Food was the first thing on our minds. While we were not blind to the beauty that greeted us at Tayabas, the constant groans of our stomachs would not let us stop and admire the scenery. After confirming our reservation at the security check, we raced all the way to the resort Cafe. The waiter, a little rattled at the sight of six wild-eyed girls, took down our orders quickly and soon plates of steaming hot laing, adobong pusit with gata, grilled tanguigue, liempo and heaping plates of rice (carbs, schmarbs, we were on vacation) arrived at the table.
The staff giggled at the breakneck speed at which we mopped up our food. The television was turned on at our request and we ate our meal watching Sheryl Reyes get tormented by a ghost. Sated, we went outside for a stroll. The storm had past. When our eyes adjusted to the clear bright sky and our sinuses breathed in the cold, clean air, we were amazed at the glorious sight before us. Literally acres and acres of green sloping hills marbled with pathways, a gorgeous man-made lake encircling a lagoon; there were trees everywhere and rambling bushes of flowers. Sunlight sprang from behind the clouds, mottling the mud-spattered roads. The place was huge.
Coming from the choking confines of Manila, where you couldn't look out past giant billboards and edifices, it was such a treat to let your eyes wander for what seemed like ages to all the corners of the resort. Presented with so much space your eyes start darting around, your limbs jiggle with excitement and you feel compelled to run and run with your arms flailing. At least that's what I felt. For such a genteel resort, the call of the wild was coming on strong.
Graceland Estates and Country Club is located right smack in the center of the eco-tourism district of Ciudad de Tayabas Quezon. It's about a 3 hour drive from the metro and is chock-full of southern goodness. The first thing you notice about the place is its vastness. The place is huge-- 11 hectares huge to be exact. Kudos to the developers for carefully mapping out the place and designing it so that it would be unobtrusive to the real star of the place-- good ol' mother nature herself. You get a good view just about anywhere in the place, and none of the facilities look like modern eyesores. Yes, they are fully equipped with WiFi and all those other high-tech doodads, but you can easily slip into full-on relaxation mode and focus on enjoying the simple pleasures of life.
After ooh-ing and ahh-ing for a good half an hour, we finally set up in our room up on the third floor of one of the villas. The trio of three-tiered villas were lined up across the lake and the cafe. On the other side was a mini-golf course and a primary-colored playground. The resort was fully booked for the weekend, but you almost never saw your neighbors. Groups literally disappear during the day, either swimming in pools, boating in the river or taking a horse-back rides in the stables.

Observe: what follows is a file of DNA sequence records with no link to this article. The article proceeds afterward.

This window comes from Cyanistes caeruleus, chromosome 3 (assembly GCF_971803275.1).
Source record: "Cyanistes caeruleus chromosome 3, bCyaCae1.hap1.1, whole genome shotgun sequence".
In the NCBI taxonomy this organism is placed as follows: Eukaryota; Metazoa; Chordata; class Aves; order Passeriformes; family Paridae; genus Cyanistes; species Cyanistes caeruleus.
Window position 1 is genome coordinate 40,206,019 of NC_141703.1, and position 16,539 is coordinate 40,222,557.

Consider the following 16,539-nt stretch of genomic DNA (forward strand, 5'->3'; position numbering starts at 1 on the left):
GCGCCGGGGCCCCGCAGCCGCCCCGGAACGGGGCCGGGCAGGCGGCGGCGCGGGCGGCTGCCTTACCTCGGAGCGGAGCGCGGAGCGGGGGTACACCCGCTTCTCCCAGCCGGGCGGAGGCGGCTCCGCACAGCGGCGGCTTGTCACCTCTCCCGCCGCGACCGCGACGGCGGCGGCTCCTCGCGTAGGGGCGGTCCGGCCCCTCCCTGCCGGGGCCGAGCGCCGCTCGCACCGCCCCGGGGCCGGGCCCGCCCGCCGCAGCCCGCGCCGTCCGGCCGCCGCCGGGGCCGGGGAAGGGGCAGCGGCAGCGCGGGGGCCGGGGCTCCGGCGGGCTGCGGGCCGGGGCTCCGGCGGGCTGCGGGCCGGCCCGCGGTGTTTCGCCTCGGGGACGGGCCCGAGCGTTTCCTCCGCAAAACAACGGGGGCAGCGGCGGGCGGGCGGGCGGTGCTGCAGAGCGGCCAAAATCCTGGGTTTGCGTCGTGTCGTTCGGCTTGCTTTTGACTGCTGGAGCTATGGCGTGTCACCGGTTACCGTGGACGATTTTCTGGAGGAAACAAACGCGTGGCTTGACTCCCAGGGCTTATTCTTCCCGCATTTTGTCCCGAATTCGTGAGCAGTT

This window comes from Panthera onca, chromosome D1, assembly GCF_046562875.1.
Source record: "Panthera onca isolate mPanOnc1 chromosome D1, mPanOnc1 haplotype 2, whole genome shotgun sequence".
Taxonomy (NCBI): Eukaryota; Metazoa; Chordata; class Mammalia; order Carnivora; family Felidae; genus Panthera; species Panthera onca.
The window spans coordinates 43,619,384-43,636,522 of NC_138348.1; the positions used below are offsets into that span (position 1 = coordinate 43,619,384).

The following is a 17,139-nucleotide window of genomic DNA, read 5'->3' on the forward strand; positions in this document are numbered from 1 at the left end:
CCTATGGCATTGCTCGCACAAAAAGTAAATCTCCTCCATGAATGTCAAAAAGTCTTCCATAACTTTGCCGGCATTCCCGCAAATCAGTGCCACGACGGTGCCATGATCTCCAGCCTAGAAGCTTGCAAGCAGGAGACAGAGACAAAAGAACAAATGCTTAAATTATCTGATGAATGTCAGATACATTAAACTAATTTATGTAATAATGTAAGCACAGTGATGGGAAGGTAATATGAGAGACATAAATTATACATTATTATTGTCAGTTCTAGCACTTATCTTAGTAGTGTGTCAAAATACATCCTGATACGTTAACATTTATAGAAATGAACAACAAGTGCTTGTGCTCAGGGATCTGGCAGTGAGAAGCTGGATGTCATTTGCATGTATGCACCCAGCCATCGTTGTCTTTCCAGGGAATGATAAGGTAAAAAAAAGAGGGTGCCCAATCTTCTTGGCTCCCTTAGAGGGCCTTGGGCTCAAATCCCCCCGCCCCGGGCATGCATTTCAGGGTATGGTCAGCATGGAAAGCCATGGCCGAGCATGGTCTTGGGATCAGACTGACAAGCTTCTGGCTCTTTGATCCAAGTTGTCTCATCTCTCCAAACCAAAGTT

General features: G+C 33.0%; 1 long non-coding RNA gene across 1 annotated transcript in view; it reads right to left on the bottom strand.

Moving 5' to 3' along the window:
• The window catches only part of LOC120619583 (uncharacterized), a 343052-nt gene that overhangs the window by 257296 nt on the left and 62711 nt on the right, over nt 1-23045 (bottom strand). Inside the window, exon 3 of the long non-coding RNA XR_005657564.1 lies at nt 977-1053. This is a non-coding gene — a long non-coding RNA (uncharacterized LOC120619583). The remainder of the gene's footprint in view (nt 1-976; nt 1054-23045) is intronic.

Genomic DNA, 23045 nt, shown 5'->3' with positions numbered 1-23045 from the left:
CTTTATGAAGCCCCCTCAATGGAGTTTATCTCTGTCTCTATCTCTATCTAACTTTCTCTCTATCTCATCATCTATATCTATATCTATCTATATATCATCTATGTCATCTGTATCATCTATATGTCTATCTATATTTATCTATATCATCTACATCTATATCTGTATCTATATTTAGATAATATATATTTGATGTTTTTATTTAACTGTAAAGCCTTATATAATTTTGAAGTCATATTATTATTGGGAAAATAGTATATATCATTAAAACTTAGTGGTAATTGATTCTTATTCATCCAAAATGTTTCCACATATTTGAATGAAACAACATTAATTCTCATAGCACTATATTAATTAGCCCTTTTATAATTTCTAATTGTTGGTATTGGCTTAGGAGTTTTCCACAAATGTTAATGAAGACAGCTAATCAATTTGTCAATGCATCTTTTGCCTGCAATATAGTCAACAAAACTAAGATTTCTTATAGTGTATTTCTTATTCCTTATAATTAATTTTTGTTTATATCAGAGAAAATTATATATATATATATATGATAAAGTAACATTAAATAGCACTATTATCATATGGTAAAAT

The rooms (the villa costs P2,500 a night) were as spacious as the resort, painted in soft, cool pastel colors mimicking the environment outside. Features like a private veranda (which you can actually hang out in), a wooden counter, daybed and mini-bar makes the room a steal. The bathroom was clean and bright and well-stocked with the basic amenities, including the all important hot water tap. The only quibble we had was the lack of a room phone or intercom. We had to run downstairs to the service desk to ask for extras. Good thing the staff was well-trained and very accommodating, as you could ask anyone, from the waiters, to the janitors, to the chamber maids, and they would immediately help you out themselves, or at the very least find the person you needed. Southern hospitality at its very best indeed.
The next day, we decided to stay in one of the apartelles, and were delighted by the surprise. The place (which costs P7,500 a night) is perfect for families, as it features two bedrooms, two bathrooms, living room, and dining room. It's a little cozier than the villas but the tiny kitchen has all the amenities needed to cook meals. It resembles those starter townhouses that many young urban couples stay in, except this is Graceland, and it is located in the eco-tourism district of Tayabas, Quezon; clean air, loads of greenery, and enough hills for kids to roll around in are just some of the perks you can enjoy. The only other downside was the construction, as the resort is in the midst of adding more residential units. Some of the roads were muddy from the rain, but despite the muck, our second day was still very much enjoyable.We spent the day eating (and eating, and eating...) and visiting the nearby town squares of Lucban and Tayabas, short, scenic drives away from the resort.
So why Graceland? I never got a straight answer. It is certainly a very apt description for the place. While I noticed a lot of classic rock era posters and souvenirs hanging on the walls of the Cafe, I never did see a single person pass by in a rhinestone-studded pantsuit or black leather jacket. Not that the place needed any more glitter; it has more than its fair share of stars already.
Graceland Estates and Country Club is located at Ciudad de Tayabas, Quezon Province. For more information, please check them online at
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